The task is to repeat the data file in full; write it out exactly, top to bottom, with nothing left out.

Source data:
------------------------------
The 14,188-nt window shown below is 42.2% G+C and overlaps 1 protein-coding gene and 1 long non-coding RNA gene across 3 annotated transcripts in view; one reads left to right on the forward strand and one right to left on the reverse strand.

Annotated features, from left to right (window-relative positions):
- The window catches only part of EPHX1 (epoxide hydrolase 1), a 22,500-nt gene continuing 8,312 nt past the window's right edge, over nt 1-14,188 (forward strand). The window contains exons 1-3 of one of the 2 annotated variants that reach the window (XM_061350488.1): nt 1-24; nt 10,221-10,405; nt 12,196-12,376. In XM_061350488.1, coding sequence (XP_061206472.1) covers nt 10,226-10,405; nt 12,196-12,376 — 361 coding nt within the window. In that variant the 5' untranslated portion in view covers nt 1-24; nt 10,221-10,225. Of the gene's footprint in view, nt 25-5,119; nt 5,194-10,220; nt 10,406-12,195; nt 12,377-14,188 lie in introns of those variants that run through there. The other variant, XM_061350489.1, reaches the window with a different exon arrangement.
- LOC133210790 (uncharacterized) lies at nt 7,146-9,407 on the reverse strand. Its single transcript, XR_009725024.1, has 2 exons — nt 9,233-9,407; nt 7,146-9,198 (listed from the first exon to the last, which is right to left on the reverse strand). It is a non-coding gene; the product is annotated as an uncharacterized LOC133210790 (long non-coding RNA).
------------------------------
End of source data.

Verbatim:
The 14,188-nt window shown below is 42.2% G+C and overlaps 1 protein-coding gene and 1 long non-coding RNA gene across 3 annotated transcripts in view; one reads left to right on the forward strand and one right to left on the reverse strand.

Annotated features, from left to right (window-relative positions):
- The window catches only part of EPHX1 (epoxide hydrolase 1), a 22,500-nt gene continuing 8,312 nt past the window's right edge, over nt 1-14,188 (forward strand). The window contains exons 1-3 of one of the 2 annotated variants that reach the window (XM_061350488.1): nt 1-24; nt 10,221-10,405; nt 12,196-12,376. In XM_061350488.1, coding sequence (XP_061206472.1) covers nt 10,226-10,405; nt 12,196-12,376 — 361 coding nt within the window. In that variant the 5' untranslated portion in view covers nt 1-24; nt 10,221-10,225. Of the gene's footprint in view, nt 25-5,119; nt 5,194-10,220; nt 10,406-12,195; nt 12,377-14,188 lie in introns of those variants that run through there. The other variant, XM_061350489.1, reaches the window with a different exon arrangement.
- LOC133210790 (uncharacterized) lies at nt 7,146-9,407 on the reverse strand. Its single transcript, XR_009725024.1, has 2 exons — nt 9,233-9,407; nt 7,146-9,198 (listed from the first exon to the last, which is right to left on the reverse strand). It is a non-coding gene; the product is annotated as an uncharacterized LOC133210790 (long non-coding RNA).